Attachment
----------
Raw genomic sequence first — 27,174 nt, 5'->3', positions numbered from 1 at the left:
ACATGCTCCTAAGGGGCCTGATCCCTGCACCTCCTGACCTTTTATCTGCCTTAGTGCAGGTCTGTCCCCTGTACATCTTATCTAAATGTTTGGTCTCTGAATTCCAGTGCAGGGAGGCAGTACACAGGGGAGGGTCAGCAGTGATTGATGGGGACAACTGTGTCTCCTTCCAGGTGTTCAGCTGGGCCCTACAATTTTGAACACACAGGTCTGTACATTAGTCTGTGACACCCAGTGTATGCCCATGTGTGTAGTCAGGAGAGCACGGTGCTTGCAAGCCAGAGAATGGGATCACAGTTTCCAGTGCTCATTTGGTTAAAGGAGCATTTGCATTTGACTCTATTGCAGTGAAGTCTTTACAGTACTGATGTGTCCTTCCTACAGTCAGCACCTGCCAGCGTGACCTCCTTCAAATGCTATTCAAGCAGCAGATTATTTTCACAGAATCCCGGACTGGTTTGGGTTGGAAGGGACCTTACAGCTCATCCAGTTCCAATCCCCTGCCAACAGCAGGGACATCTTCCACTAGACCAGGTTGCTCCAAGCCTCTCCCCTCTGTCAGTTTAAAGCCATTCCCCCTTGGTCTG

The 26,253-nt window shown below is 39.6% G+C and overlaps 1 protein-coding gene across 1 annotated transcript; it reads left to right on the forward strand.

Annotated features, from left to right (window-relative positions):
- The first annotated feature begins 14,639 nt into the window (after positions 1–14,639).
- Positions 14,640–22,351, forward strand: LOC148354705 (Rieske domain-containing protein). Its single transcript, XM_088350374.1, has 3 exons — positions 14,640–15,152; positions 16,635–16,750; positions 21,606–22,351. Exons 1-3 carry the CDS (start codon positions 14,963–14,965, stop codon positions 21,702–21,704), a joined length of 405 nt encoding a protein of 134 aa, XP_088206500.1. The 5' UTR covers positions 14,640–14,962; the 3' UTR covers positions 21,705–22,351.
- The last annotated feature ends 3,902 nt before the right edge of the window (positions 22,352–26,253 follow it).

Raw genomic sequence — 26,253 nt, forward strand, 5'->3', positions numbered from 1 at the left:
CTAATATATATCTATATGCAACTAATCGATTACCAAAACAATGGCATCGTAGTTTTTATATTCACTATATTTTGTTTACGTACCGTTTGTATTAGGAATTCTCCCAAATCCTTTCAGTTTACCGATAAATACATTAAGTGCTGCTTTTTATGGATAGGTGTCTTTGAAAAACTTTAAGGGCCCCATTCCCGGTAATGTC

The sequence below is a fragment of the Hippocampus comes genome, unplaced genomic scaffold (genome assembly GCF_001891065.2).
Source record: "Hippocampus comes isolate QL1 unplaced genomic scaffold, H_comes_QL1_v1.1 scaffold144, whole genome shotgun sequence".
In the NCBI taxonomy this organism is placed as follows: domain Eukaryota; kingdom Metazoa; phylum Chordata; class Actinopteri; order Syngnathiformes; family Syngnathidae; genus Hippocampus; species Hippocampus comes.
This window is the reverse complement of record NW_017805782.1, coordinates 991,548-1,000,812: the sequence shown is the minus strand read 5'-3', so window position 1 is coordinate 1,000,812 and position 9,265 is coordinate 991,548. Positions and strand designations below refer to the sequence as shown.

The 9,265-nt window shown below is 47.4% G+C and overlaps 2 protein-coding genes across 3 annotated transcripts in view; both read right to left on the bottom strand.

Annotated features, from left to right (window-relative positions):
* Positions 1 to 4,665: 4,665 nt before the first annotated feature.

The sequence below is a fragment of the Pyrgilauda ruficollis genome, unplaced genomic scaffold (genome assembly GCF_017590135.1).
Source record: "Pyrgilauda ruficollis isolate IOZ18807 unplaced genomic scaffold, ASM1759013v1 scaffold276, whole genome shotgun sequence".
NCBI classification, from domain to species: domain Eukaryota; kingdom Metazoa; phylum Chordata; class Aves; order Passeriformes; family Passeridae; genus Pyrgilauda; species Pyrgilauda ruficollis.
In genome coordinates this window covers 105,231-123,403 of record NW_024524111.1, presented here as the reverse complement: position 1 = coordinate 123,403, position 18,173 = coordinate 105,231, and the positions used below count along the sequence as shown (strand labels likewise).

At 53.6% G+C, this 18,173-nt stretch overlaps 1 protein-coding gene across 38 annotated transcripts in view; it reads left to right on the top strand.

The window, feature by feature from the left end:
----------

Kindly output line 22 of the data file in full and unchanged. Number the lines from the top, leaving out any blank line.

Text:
The window, feature by feature from the left end: